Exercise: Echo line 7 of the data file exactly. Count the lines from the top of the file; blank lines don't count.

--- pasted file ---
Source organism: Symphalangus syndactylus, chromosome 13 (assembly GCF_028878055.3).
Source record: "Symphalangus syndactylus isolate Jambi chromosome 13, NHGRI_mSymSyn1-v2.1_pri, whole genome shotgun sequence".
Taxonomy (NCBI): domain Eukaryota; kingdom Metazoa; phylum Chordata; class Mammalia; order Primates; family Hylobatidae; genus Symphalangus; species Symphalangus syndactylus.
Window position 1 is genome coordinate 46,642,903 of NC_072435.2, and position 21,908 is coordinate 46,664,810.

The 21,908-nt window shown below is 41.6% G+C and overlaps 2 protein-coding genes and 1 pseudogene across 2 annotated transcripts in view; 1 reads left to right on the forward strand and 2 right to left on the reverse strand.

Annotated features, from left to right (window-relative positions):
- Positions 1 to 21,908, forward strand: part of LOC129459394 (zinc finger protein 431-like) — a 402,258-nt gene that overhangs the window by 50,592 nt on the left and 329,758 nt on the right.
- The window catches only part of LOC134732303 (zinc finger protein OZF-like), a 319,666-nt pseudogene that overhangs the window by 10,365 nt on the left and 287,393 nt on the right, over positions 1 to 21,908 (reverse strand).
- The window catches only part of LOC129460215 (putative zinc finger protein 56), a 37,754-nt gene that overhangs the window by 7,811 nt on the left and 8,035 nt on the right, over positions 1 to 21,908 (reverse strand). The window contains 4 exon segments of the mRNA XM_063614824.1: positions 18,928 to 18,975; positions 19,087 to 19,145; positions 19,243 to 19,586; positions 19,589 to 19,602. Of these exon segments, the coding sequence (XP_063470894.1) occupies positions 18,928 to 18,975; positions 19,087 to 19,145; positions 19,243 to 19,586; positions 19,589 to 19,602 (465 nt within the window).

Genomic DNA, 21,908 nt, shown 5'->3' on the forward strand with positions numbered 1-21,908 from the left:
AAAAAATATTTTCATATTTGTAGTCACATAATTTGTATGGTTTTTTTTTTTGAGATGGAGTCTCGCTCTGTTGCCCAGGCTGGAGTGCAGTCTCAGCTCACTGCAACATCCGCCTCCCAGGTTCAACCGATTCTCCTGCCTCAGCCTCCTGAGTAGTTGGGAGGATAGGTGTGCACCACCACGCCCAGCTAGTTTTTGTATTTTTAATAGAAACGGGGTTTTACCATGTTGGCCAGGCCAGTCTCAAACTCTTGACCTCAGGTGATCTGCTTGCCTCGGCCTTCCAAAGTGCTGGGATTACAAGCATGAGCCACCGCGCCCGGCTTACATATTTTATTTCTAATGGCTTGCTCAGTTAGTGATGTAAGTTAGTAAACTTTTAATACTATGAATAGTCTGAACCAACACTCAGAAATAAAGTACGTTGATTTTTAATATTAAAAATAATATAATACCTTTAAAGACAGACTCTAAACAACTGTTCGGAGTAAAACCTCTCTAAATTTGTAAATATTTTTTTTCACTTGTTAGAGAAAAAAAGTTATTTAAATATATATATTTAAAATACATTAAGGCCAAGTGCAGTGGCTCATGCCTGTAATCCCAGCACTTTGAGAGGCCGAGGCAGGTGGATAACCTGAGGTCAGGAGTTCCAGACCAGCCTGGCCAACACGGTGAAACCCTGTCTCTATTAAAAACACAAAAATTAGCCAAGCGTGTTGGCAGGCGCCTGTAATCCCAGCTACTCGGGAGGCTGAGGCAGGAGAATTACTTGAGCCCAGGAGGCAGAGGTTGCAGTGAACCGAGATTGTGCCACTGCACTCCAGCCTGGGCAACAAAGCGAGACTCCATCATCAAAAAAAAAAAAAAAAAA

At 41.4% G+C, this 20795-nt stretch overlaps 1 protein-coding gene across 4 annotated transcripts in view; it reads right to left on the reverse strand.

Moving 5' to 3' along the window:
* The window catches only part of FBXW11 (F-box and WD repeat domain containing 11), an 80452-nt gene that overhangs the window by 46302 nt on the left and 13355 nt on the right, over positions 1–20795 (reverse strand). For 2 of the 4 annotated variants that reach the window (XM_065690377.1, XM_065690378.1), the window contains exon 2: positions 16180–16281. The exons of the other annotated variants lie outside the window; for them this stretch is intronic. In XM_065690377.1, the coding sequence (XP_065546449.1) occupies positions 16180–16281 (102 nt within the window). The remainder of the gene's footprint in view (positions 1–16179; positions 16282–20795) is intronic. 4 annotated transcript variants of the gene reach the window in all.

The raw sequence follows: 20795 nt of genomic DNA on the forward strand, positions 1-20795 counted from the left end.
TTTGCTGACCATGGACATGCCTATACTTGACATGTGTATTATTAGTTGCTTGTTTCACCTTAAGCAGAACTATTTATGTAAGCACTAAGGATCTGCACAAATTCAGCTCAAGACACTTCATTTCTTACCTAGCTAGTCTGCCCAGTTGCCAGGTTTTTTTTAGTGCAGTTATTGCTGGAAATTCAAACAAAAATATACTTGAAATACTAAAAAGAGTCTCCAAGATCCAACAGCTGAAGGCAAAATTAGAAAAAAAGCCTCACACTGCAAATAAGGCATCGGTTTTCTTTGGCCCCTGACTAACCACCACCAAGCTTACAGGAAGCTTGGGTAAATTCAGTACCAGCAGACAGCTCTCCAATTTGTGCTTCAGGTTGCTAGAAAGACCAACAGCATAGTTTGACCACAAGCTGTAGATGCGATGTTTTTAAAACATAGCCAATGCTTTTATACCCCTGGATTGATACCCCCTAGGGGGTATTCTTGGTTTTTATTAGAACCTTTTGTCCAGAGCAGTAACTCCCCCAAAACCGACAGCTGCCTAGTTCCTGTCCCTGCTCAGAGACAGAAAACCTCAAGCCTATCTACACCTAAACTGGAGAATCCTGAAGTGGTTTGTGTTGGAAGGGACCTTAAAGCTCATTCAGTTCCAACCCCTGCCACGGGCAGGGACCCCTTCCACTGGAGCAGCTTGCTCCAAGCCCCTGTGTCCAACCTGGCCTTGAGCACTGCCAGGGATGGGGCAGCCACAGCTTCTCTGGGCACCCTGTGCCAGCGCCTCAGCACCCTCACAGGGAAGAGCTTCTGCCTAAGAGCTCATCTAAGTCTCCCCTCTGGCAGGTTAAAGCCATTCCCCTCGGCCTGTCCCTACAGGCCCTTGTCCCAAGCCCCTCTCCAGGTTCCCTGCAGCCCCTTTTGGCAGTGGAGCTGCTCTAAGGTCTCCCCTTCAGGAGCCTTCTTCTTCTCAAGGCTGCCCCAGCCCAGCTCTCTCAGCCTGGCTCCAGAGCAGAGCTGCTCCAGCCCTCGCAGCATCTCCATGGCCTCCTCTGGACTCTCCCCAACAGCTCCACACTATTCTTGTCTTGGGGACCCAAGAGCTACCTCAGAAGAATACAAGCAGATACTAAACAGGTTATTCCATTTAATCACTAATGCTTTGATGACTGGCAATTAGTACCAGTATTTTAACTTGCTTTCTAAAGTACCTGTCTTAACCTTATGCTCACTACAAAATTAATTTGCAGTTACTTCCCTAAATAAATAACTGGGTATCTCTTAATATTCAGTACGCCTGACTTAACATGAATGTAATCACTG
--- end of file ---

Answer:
- Positions 1 to 21,908, forward strand: part of LOC129459394 (zinc finger protein 431-like) — a 402,258-nt gene that overhangs the window by 50,592 nt on the left and 329,758 nt on the right.